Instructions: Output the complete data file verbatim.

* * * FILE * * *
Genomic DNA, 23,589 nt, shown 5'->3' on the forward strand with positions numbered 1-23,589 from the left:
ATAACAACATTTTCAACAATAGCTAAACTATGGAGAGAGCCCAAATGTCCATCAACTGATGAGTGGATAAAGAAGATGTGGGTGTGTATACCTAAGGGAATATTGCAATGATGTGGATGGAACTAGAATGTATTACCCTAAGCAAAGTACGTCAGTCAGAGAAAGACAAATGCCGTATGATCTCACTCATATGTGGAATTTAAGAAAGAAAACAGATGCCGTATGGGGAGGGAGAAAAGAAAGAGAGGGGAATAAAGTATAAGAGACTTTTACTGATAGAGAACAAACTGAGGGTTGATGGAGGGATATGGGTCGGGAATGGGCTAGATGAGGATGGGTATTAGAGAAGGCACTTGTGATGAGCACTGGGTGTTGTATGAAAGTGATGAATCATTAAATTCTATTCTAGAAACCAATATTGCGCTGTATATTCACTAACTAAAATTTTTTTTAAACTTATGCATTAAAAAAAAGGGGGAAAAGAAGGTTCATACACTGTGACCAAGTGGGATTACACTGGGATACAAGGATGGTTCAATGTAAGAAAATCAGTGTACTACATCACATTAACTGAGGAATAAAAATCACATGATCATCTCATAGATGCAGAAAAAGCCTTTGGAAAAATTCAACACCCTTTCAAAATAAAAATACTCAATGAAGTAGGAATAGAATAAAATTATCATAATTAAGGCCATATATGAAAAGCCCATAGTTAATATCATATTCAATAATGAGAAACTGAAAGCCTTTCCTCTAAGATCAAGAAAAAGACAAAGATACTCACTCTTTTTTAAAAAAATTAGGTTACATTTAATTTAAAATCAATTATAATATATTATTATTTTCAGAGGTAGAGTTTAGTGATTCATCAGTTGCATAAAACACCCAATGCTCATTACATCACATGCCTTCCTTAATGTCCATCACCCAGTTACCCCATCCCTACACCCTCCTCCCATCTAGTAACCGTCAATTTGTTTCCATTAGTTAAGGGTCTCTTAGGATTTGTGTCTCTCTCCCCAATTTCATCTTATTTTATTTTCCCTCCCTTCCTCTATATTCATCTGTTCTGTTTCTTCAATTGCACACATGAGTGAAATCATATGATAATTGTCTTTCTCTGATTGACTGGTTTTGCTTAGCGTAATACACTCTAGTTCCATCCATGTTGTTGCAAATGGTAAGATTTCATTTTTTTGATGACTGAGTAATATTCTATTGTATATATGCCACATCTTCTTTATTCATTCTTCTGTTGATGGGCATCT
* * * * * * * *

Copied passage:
Genomic DNA, 23,589 nt, shown 5'->3' on the forward strand with positions numbered 1-23,589 from the left:
ATAACAACATTTTCAACAATAGCTAAACTATGGAGAGAGCCCAAATGTCCATCAACTGATGAGTGGATAAAGAAGATGTGGGTGTGTATACCTAAGGGAATATTGCAATGATGTGGATGGAACTAGAATGTATTACCCTAAGCAAAGTACGTCAGTCAGAGAAAGACAAATGCCGTATGATCTCACTCATATGTGGAATTTAAGAAAGAAAACAGATGCCGTATGGGGAGGGAGAAAAGAAAGAGAGGGGAATAAAGTATAAGAGACTTTTACTGATAGAGAACAAACTGAGGGTTGATGGAGGGATATGGGTCGGGAATGGGCTAGATGAGGATGGGTATTAGAGAAGGCACTTGTGATGAGCACTGGGTGTTGTATGAAAGTGATGAATCATTAAATTCTATTCTAGAAACCAATATTGCGCTGTATATTCACTAACTAAAATTTTTTTTAAACTTATGCATTAAAAAAAAGGGGGAAAAGAAGGTTCATACACTGTGACCAAGTGGGATTACACTGGGATACAAGGATGGTTCAATGTAAGAAAATCAGTGTACTACATCACATTAACTGAGGAATAAAAATCACATGATCATCTCATAGATGCAGAAAAAGCCTTTGGAAAAATTCAACACCCTTTCAAAATAAAAATACTCAATGAAGTAGGAATAGAATAAAATTATCATAATTAAGGCCATATATGAAAAGCCCATAGTTAATATCATATTCAATAATGAGAAACTGAAAGCCTTTCCTCTAAGATCAAGAAAAAGACAAAGATACTCACTCTTTTTTAAAAAAATTAGGTTACATTTAATTTAAAATCAATTATAATATATTATTATTTTCAGAGGTAGAGTTTAGTGATTCATCAGTTGCATAAAACACCCAATGCTCATTACATCACATGCCTTCCTTAATGTCCATCACCCAGTTACCCCATCCCTACACCCTCCTCCCATCTAGTAACCGTCAATTTGTTTCCATTAGTTAAGGGTCTCTTAGGATTTGTGTCTCTCTCCCCAATTTCATCTTATTTTATTTTCCCTCCCTTCCTCTATATTCATCTGTTCTGTTTCTTCAATTGCACACATGAGTGAAATCATATGATAATTGTCTTTCTCTGATTGACTGGTTTTGCTTAGCGTAATACACTCTAGTTCCATCCATGTTGTTGCAAATGGTAAGATTTCATTTTTTTGATGACTGAGTAATATTCTATTGTATATATGCCACATCTTCTTTATTCATTCTTCTGTTGATGGGCATCT